Assembly declines to form energy committee
After a civic presentation on “Lemonade Day 2012” by Wrangell teen Helen Decker, three attempts to pass a motion that would have set up an “energy committee” to study future divestiture plans from the Southeast Alaska Power Agency, the decision to form such a committee was halted after disagreement over membership was raised.
Assembly member James Stough modified the original motion, saying he wanted to see membership in the committee include citizens or officials from Petersburg and Ketchikan, Wrangell’s partners in the two-dam SEAPA pool.
“The committee makeup should be Assembly members, public members, Thomas Bay board members, our SEAPA board member, and I think it should include representatives from Petersburg and Ketchikan,” Stough said.
That recommendation brought opposition out of both Vice Mayor Bill Privett and Mayor David Jack.
“I guess I don’t oppose if a member from Petersburg or Ketchikan want to participate,” Privett said. “But I don’t know that it is necessary because they, at the same time, have to deal with this subject on their own.”
“I agree somewhat,” Mayor Jack said. “I believe your motion is overbroad. A special committee is to be formed for a specific purpose and not branching off into other areas.”
Ultimately, the initial motion failed on a 2-2 vote with Privett and Jack voting against it. Members Wilma Stokes and Stough voted in favor. Privett then restated the original motion, which did not include outside membership. That motion failed for lack of a second by any member – and Stough then restated a different motion altogether, which he subsequently removed and asked for more discussion to take place at the March 26 meeting.
A motion that passed, however, formed a “technology committee” to work on behalf of the Borough’s needs technological needs. Mayor Jack appointed Stough, Borough Manager Tim Rooney and school district employee Matthew Gore for fill the three positions.
Rooney’s bi-monthly report covered a number of new and on-going items of interest to the community.
According to Rooney’s report, the City and Borough of Wrangell, in conjunction with Southeast Conference and Carson Dorn, Inc, will be conducting a household hazardous waste collection event on Saturday and Sunday, May 25-25, at the Wrangell Transfer Station. During the event, Wrangell residents will be able to bring paints, thinners, and other household chemicals to the Transfer Station for disposal free of charge.
The planned renovation of Cassiar Street also loomed large in Rooney’s report, with a special emphasis paid to an environmental analysis study.
“R&M Engineering-Ketchikan has submitted their 65 percent plan review set of design drawings to allow staff review for the Cassiar Street Roadway & Utility Improvements project,” Rooney wrote. “After an initial assessment of the project and the granting agencies’ requirements for environmental analysis (EA), it was determined that the effort toward an EA will be minimal. After review of the 65 percent drawings, staff will return review comments, allowing R&M to continue to the 95 percent plan review level of design.”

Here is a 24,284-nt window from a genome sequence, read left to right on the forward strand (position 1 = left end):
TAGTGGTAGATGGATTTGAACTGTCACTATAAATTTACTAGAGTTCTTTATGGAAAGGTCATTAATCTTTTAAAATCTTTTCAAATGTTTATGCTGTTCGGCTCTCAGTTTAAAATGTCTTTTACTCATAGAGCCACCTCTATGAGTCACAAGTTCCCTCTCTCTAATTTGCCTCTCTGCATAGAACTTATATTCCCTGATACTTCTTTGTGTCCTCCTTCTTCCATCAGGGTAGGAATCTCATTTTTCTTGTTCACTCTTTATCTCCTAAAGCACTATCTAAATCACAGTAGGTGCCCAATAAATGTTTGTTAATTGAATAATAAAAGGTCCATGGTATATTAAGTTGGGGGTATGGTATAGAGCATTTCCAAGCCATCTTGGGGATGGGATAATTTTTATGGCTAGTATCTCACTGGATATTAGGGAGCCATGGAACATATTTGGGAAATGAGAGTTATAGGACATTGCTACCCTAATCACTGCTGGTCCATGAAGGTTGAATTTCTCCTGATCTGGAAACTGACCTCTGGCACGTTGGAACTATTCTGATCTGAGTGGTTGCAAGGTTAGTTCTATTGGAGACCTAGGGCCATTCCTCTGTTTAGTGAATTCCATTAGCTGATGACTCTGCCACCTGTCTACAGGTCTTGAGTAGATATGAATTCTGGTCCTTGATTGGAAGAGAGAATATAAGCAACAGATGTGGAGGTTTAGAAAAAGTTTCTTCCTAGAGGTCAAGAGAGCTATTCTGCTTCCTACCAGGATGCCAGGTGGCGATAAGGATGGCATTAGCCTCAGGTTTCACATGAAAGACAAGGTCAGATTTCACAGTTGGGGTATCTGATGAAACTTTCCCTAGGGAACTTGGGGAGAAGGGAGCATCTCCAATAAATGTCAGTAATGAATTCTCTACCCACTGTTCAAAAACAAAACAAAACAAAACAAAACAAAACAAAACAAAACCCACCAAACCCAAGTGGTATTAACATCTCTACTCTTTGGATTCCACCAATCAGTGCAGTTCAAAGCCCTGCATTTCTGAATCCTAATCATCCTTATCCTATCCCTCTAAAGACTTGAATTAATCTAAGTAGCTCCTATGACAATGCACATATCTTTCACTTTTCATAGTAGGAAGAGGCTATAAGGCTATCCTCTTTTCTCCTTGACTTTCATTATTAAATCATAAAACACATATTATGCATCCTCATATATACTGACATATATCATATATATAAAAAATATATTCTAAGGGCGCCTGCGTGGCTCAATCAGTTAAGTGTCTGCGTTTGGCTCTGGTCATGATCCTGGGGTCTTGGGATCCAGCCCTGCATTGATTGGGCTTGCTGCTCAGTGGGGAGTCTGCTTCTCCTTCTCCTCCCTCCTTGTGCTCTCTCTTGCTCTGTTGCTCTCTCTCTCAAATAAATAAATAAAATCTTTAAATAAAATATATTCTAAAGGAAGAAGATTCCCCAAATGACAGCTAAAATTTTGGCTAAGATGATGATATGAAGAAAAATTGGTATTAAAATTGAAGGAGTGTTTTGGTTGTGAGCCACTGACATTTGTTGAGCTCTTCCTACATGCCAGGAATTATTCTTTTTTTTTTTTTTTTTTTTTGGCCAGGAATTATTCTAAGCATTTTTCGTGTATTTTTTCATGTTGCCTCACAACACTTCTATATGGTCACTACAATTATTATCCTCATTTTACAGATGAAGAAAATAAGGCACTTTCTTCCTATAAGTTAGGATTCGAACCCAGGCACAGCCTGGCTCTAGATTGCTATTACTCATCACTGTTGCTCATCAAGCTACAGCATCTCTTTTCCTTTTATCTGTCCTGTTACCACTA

The second phase of paving at the Marine Service Center will reportedly go to a Haines-based company.
“The City and Borough of Wrangell received two bids. PND prepared a bid summary of the itemized bid schedule from each bidder,” Rooney stated in his report. “After a review of the bids and the funds available to complete the project, a recommendation has been made to award the construction contract to Southeast Road Builders of Haines, Alaska, as the low bidder.”
The contract with Southeast Road Builders will be worth $4.535 million, as well as a contingency not to exceed $453,527.25.
Borough Finance Manager Jeff Jabusch also included a report on Wrangell’s financial status – and explained that the report was delayed due to the Borough’s financial settlement with Noel Rea and six former Wrangell Medical Center board members.
“It should be noted, as is referenced in Mr. Jabusch’s memorandum, that the completion and release of the Financial Statements was delayed until the litigation against the former Hospital Administrator and the six recalled WMC Board Members was resolved,” Rooney wrote. “This was done so that the financial reporting of both the City and Borough of Wrangell and the Wrangell Medical Center was not adversely impacted.”
Jabusch, in his report, painted a solid and stable picture of Wrangell’s financial state.
“The 2012 Fiscal Year was a financial success overall and the City and Borough of Wrangell remain in a solid financial position. Because a good portion of our funding comes from federal and state sources, this can change in a hurry. State Revenue Sharing and Secure Schools are two examples of that,” Jabusch stated. “One of these is tied to the price of oil and the other is tied to the federal budget. In 2012, we received over 2 million dollars between the two of these and both are in question to continue at existing levels. To give you an idea of the impact, all our property taxes raise 1.5 million. This will be discussed during the 2014 Fiscal Year Budget.”
The Assembly also voted to approve a resolution accepting a loan worth up to $493,589 from the Alaska Department of Environmental Conservation for the renovation of sewer pumps. A second resolution providing for the sale of Borough-owned property at Lot 3A, Block 65, Wrangell Industrial Park Subdivision III Replat to Brett Woodbury was approved in the amount of $22,300.00.
The next meeting of the Assembly is set for March 26 at 7 p.m. at City Hall.